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You came to the wrong neighbourhood…..

January 13th, 2010 No comments

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The Dunning–Kruger effect, and it explains a lot……

December 28th, 2009 No comments

The definition of the Dunning-Kruger effect, aken from Wikipedia:

…is a cognitive bias in which “people reach erroneous conclusions and make unfortunate choices but their incompetence robs them of the metacognitive ability to realize it”…

Which can be summarised as:

The trouble with the world is that the stupid are cocksure and the intelligent are full of doubt.

This explains a lot, don’t you think?

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Homeopathy is an ancient, pre-scientific and absurd pseudoscience

December 20th, 2009 No comments

Homeopathy is an ancient, pre-scientific and absurd pseudoscience. Yet it persists today as an accepted complementary medicine, largely because people don’t know what it is.

The 10:23 Campaign aims to show the public what homeopathy is and explain how we know it doesn’t work.

Click here to find out more.

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The Apollo Hoax Promoters

August 15th, 2009 No comments

The most interesting, not to mention entertaining, proponents of the Apollo Hoax theory are:

  1. Bill Kaysing – the “father” of the Apollo hoax theory.
  2. Ralph Rene – conspiracy theorist and ardent hoax supporter.
  3. David Percy and Mary Bennet
  4. Marcus Allen
  5. Bart Sibrel – conspiracy theorist, ardent hoax supporter and film maker. He was famously punched by Buzz Aldrin after accusing the astronaut as being “a coward, a liar and a thief” – see the youtube video here.
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What the hell…..?

Whilst wandering around t’internet I came across this google advert:

google advert

Why?

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A quiet moment…

Syd (left) and Prince, spend a moment of quiet contemplation.

Syd (left) and Prince, spend a moment of quiet contemplation.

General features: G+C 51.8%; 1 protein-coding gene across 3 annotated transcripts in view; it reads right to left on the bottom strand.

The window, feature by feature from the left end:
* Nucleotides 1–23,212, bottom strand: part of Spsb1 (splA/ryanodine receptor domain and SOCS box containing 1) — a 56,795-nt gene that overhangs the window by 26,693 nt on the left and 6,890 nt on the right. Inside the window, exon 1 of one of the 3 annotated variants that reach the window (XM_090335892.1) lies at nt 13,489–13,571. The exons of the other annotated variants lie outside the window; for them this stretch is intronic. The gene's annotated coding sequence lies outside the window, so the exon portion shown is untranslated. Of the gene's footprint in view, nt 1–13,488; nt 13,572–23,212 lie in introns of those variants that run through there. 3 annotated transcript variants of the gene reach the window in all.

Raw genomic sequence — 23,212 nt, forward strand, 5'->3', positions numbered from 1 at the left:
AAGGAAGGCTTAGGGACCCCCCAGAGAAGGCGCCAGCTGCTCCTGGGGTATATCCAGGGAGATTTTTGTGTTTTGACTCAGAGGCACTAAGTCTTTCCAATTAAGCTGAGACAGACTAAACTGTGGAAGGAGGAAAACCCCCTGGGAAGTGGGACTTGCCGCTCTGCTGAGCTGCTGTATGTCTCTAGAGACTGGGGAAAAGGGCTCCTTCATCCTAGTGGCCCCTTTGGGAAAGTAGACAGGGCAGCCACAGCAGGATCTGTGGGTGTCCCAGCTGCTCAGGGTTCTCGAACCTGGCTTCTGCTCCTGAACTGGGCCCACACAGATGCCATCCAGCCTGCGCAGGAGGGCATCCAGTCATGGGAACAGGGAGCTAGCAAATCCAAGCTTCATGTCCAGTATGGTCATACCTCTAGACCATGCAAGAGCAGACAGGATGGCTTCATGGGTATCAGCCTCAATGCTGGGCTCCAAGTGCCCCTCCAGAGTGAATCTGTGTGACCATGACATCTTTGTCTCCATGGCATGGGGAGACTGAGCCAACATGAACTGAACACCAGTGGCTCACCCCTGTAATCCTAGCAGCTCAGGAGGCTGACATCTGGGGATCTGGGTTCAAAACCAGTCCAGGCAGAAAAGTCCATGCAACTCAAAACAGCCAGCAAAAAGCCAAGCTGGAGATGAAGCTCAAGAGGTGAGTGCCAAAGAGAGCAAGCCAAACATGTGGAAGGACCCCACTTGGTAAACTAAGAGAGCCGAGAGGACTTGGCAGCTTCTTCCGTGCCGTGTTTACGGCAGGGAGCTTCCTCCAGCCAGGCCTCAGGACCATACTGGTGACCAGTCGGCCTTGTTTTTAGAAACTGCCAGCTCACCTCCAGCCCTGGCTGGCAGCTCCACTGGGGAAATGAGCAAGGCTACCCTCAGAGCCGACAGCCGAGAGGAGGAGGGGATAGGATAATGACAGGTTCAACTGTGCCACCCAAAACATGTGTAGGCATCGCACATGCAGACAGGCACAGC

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Syntax highlighter plugin

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Evil Science Lives Again

After experiencing a number of technical difficulties and moving internet hosting companies (from the mediocre Web-Mania to the splendid Storm Internet), Evil Science now stands proud, and is ready to inflict yet more idle musings of it’s dilatante owner on the internet.

You have been warned.

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Applescript code to extract track number from file name and apply it to the track number field.

February 22nd, 2009 No comments

Here’s some Applescript I’ve written. If you have a bunch of MP3s whose filename begins with the track number, but they don’t have a track number specified, this script will automatically add a track number to those MP3 using the digits from the file name.

N.B. This code assumes the number is two digits, padded with a leading zero when less than 10..

–Start copying here

tell application "iTunes"
if selection is not {} then
set selected_tracks to selection

--for each track selected
repeat with this_track in selected_tracks
try

--get the trackname, which contains the path and name
set theTrackName to (the location of this_track)

--get just the file name
tell application "Finder" to set file_name to (name of theTrackName)

--the first two chars of the track name are the track number
set trackno to ((characters 1 through 2 of file_name) as text)

set track number of this_track to trackno

end try
end repeat
else
display dialog "Select some tracks first." buttons {"Cancel"} default button 1
end if
end tell